How to equalize stringbeds among different size frames

Discussion in 'Strings' started by Maui19, Mar 24, 2011.

  1. Maui19

    Maui19 Hall of Fame

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    I am currently playing a 93 sq in frame. My backup stick is 105 sq in. (Both are 16 x 19). I am playing both at around 55 lbs tension. The 93 is fairly low powered, and the 105 is a cannon. I like the way the 93 plays right now--although I may drop the tension to 52 or so.

    I'm guessing I need to bump up the tension on the 105 a lot. But how much? Would 60 do it?

    I intend to play the 93 in matches, but may need to switch to the 105 if I break a string during play.

    Whaddya think?
     
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  2. fuzz nation

    fuzz nation Legend

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    That's a pretty significant difference between those head sizes. You get longer individual lengths of string from on side of the hoop to the other, so that makes for an inherently more lively string bed with more displacement (trampoline effect) at contact, given the same string at the same tension in both frames.

    There's really no exact formula to come up with the extra tension you need in the 105", mostly due to the fact that it's a different racquet with its own weight, flex, and balance. All those things contribute to a different response, but there's even the subjective issue of feel. You may have to sample a couple of tensions in that larger racquet to get the feedback that feels right for you.

    I pretty much use either 16 or 17 gauge synthetic gut in my racquets. If I was looking for acceptable feel in a 105" frame and my mids were running at 55 lbs., I'd probably go up to 62-63 lbs. for my first try at the larger string bed. I have a 100" racquet that I like to string at 65 lbs., but I also enjoy a couple of mids strung in the mid-to-high 50's. If you're using more resilient string like multifiber, you can expect to need even a couple extra pounds of tension to firm things up where you want them.

    That first attempt at a higher tension is no more than a guess which should give you some reference point. It might be right the first time, but it may take another try to get right. If that larger racquet has a recommended tension range listed on it, you might try it strung right in the middle of that range or maybe two pounds under the max.
     
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  3. esgee48

    esgee48 Hall of Fame

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    #3
  4. Maui19

    Maui19 Hall of Fame

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    Thank you fuzz and esgee. Those are very helpful posts!
     
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  5. nickarnold2000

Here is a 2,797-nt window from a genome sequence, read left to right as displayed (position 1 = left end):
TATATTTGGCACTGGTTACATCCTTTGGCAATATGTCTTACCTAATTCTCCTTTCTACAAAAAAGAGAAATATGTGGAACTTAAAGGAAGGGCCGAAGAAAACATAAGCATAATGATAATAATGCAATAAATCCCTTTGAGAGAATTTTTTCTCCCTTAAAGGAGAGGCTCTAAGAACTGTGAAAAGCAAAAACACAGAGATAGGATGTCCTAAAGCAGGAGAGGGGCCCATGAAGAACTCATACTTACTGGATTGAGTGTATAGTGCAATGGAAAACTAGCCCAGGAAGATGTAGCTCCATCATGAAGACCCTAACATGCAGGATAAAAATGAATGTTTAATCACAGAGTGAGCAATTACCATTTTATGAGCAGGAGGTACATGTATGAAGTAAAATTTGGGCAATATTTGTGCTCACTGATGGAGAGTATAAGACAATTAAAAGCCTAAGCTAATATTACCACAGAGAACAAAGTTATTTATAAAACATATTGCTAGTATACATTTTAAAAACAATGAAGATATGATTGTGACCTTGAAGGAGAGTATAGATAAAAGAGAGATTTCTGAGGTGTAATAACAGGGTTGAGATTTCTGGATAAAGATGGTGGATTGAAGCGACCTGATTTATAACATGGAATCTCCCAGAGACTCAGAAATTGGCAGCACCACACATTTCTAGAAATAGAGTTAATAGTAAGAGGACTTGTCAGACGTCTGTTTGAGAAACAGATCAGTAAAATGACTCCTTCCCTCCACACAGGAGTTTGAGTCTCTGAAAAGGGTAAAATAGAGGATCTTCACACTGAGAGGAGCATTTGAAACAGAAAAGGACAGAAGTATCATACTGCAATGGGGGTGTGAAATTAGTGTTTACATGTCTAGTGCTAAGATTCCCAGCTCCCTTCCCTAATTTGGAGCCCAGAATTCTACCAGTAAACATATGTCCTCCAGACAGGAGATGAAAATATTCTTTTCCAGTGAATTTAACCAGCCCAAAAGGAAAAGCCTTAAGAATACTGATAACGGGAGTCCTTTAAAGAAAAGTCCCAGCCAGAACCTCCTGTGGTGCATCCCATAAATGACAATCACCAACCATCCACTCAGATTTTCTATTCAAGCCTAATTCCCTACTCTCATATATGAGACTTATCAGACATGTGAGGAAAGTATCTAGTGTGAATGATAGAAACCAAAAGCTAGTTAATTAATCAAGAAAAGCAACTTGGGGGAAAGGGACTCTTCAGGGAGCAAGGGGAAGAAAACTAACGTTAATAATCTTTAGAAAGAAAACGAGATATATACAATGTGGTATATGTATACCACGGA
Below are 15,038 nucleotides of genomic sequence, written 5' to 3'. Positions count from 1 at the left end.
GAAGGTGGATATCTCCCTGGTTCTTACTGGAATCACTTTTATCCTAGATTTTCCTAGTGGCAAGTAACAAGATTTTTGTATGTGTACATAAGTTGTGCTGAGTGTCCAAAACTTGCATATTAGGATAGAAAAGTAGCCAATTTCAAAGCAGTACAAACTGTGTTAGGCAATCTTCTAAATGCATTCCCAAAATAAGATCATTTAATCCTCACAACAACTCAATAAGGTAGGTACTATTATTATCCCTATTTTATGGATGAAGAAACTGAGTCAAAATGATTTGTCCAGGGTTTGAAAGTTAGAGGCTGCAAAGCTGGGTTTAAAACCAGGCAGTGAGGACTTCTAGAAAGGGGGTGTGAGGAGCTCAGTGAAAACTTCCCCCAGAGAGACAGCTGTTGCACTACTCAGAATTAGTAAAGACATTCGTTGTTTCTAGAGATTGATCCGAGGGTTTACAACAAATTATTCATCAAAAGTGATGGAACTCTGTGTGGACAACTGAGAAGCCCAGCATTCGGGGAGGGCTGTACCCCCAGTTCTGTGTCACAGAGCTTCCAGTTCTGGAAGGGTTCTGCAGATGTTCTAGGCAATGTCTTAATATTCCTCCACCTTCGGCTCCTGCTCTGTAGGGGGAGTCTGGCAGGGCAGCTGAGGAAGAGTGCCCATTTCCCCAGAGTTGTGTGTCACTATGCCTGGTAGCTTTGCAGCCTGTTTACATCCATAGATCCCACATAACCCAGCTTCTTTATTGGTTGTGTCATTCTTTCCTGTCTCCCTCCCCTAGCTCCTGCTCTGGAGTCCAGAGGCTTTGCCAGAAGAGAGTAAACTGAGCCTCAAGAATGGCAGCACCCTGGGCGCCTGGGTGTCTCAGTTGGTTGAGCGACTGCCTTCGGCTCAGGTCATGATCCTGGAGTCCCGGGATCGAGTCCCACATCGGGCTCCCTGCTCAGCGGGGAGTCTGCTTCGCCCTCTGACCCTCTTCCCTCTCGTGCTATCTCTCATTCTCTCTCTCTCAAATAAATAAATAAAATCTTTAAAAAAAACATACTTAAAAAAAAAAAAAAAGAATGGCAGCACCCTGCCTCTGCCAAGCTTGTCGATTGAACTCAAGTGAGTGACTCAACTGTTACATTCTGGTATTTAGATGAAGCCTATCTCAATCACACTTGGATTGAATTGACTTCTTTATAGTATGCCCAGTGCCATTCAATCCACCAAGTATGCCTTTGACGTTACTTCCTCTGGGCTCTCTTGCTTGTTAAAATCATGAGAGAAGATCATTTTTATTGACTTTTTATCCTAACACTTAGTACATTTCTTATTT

nickarnold2000 Hall of Fame

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    Get a 2nd identical racket - it's most definitely worth the investment(even if it's used).
     
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  6. Maui19

    Maui19 Hall of Fame

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    I will once I am sure this new racquet is a keeper. Until then, I need a reasonable backup.
     
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  7. fuzz nation

    fuzz nation Legend

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    Ideally, it's probably smart to get two of the same racquet once you've settled in on a favorite. Actually, I'd say that three can be the best number, just because that leaves you with two frames to keep you in business when one pops and needs restringing. Blah-blah-blah...

    The thing for me is that I actually reeeeeeally love a few different racquets and one may feel night-and-day better for me on a given day than another. It's been a big help for me to keep a couple of different racquets in my bag because of this. No crime in having different frames handy is all I'm saying.

    The big issue with keeping different racquets in your bag (my bag, etc.) is going through the process of getting the sting setups right for you. That gives you the response you like along with the confidence you need on the courts, even though you've got a significantly different piece of gear in your hand.
     
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  8. ethebull

    ethebull Rookie

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    You might also consider using a stiffer, lower powered stringset in the larger frame. Tension is not the only way to address differences. I would certainly check gross weight and center of balance and get busy with some lead tape as needed.
     
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  9. djNEiGht

    djNEiGht Professional

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    Im sorta In the same boat.

    Mizuno is a 90 16x19 10 pts HL 12.8g 61 flex.
    NCode Ntour is a 95 16x20 6 pts HL 12g 59 flex.
    BB London is a 98 16x19 8 pts HL 12.1g 63 flex.

    Choice of string as of late is x1 but haven't tried it in the Mizuno yet. Im thinking of going all x1 or nrg2. I currently have my London at 60# and the Ncode at 58#. Was thinking of going down another two pounds for more in the Mizuno.
     
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